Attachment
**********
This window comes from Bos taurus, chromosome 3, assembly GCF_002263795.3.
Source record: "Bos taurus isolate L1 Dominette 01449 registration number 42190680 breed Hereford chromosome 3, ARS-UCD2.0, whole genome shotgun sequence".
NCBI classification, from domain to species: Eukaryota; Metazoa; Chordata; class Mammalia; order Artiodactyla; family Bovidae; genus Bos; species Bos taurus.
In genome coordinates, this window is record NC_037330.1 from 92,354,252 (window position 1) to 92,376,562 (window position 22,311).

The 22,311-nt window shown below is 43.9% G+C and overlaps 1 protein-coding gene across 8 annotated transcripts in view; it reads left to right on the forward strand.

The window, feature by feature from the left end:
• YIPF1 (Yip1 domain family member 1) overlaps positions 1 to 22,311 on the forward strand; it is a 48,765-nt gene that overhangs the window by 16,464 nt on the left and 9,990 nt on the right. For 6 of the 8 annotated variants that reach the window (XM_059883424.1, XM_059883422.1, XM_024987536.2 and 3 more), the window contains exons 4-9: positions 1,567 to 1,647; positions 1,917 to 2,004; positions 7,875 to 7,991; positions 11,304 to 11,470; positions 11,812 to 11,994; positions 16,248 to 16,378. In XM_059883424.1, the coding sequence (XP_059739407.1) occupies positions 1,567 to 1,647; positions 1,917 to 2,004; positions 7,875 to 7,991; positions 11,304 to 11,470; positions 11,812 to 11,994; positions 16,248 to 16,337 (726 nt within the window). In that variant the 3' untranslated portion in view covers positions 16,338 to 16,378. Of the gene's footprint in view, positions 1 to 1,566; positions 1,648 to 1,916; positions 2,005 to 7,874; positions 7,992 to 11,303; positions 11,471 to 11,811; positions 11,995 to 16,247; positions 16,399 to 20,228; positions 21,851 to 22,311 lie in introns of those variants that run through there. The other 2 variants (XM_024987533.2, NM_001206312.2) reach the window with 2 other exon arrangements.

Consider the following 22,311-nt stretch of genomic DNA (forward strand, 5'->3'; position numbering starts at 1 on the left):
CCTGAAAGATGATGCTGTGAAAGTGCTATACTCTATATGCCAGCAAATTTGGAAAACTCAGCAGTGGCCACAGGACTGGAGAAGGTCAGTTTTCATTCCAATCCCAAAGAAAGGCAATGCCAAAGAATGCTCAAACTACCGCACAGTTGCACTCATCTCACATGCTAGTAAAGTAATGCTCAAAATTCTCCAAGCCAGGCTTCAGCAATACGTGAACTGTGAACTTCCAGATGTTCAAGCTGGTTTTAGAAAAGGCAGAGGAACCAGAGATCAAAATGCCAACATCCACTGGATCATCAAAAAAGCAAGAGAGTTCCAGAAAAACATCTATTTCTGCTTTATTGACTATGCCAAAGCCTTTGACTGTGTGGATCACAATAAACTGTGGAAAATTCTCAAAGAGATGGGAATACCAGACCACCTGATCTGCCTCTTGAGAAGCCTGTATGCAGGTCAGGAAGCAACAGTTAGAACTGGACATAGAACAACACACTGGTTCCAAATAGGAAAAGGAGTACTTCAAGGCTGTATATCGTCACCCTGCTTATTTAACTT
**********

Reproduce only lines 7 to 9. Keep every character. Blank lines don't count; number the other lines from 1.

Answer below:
• YIPF1 (Yip1 domain family member 1) overlaps positions 1 to 22,311 on the forward strand; it is a 48,765-nt gene that overhangs the window by 16,464 nt on the left and 9,990 nt on the right. For 6 of the 8 annotated variants that reach the window (XM_059883424.1, XM_059883422.1, XM_024987536.2 and 3 more), the window contains exons 4-9: positions 1,567 to 1,647; positions 1,917 to 2,004; positions 7,875 to 7,991; positions 11,304 to 11,470; positions 11,812 to 11,994; positions 16,248 to 16,378. In XM_059883424.1, the coding sequence (XP_059739407.1) occupies positions 1,567 to 1,647; positions 1,917 to 2,004; positions 7,875 to 7,991; positions 11,304 to 11,470; positions 11,812 to 11,994; positions 16,248 to 16,337 (726 nt within the window). In that variant the 3' untranslated portion in view covers positions 16,338 to 16,378. Of the gene's footprint in view, positions 1 to 1,566; positions 1,648 to 1,916; positions 2,005 to 7,874; positions 7,992 to 11,303; positions 11,471 to 11,811; positions 11,995 to 16,247; positions 16,399 to 20,228; positions 21,851 to 22,311 lie in introns of those variants that run through there. The other 2 variants (XM_024987533.2, NM_001206312.2) reach the window with 2 other exon arrangements.

Consider the following 22,311-nt stretch of genomic DNA (forward strand, 5'->3'; position numbering starts at 1 on the left):
CCTGAAAGATGATGCTGTGAAAGTGCTATACTCTATATGCCAGCAAATTTGGAAAACTCAGCAGTGGCCACAGGACTGGAGAAGGTCAGTTTTCATTCCAATCCCAAAGAAAGGCAATGCCAAAGAATGCTCAAACTACCGCACAGTTGCACTCATCTCACATGCTAGTAAAGTAATGCTCAAAATTCTCCAAGCCAGGCTTCAGCAATACGTGAACTGTGAACTTCCAGATGTTCAAGCTGGTTTTAGAAAAGGCAGAGGAACCAGAGATCAAAATGCCAACATCCACTGGATCATCAAAAAAGCAAGAGAGTTCCAGAAAAACATCTATTTCTGCTTTATTGACTATGCCAAAGCCTTTGACTGTGTGGATCACAATAAACTGTGGAAAATTCTCAAAGAGATGGGAATACCAGACCACCTGATCTGCCTCTTGAGAAGCCTGTATGCAGGTCAGGAAGCAACAGTTAGAACTGGACATAGAACAACACACTGGTTCCAAATAGGAAAAGGAGTACTTCAAGGCTGTATATCGTCACCCTGCTTATTTAACTT